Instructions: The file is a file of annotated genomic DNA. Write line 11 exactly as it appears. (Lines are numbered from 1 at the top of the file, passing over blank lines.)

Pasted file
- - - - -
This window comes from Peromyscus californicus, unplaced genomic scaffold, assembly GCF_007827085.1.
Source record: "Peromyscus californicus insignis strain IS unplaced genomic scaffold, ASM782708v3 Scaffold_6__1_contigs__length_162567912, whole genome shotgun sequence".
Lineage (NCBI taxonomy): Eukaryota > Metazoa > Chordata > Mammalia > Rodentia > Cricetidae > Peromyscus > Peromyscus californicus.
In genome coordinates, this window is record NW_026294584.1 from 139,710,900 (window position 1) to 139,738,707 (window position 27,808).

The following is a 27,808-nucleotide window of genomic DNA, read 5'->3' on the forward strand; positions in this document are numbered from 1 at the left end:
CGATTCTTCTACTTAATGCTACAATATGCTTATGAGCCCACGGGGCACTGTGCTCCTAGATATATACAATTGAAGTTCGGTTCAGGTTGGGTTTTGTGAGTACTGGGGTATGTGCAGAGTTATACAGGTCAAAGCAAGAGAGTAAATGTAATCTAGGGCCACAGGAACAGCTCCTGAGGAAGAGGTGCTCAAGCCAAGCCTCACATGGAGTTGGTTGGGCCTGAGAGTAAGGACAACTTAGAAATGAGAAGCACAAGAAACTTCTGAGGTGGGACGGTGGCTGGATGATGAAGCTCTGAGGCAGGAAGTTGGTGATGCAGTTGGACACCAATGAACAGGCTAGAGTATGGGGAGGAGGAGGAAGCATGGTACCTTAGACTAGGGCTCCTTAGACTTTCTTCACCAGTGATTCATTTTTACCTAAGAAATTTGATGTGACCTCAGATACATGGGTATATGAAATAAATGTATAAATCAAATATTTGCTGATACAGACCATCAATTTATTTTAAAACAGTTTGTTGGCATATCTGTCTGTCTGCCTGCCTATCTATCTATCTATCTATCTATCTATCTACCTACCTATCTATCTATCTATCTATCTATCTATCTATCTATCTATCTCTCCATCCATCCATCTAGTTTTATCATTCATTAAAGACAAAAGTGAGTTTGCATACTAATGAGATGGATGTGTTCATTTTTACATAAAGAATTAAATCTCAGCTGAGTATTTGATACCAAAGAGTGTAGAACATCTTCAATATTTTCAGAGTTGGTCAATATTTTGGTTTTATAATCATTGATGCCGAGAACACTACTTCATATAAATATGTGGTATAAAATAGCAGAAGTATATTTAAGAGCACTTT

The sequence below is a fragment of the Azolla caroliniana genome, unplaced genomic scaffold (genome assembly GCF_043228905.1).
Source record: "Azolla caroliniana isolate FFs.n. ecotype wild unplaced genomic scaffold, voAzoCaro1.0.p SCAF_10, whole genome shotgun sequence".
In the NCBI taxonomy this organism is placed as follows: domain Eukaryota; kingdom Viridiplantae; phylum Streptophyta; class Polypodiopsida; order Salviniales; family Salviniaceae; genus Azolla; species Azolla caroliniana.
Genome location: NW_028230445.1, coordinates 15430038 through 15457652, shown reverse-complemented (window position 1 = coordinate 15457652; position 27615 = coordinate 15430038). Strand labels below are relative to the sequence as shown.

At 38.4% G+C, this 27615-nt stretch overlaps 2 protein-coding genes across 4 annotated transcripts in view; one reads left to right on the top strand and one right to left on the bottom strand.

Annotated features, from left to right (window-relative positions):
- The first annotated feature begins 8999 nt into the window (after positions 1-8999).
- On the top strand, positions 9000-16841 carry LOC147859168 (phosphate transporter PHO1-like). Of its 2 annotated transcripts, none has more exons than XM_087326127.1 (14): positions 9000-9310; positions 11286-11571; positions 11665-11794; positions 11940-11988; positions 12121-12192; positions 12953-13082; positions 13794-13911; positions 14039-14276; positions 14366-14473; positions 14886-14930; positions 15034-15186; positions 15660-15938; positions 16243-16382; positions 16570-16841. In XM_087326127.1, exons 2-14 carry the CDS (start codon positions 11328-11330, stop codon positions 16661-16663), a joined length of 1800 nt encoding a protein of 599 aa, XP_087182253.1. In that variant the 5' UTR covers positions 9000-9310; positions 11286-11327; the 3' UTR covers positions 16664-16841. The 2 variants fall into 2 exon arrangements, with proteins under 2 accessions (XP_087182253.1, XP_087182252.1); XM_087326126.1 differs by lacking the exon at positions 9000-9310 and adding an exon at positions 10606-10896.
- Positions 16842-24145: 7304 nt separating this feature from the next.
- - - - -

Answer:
At 38.4% G+C, this 27615-nt stretch overlaps 2 protein-coding genes across 4 annotated transcripts in view; one reads left to right on the top strand and one right to left on the bottom strand.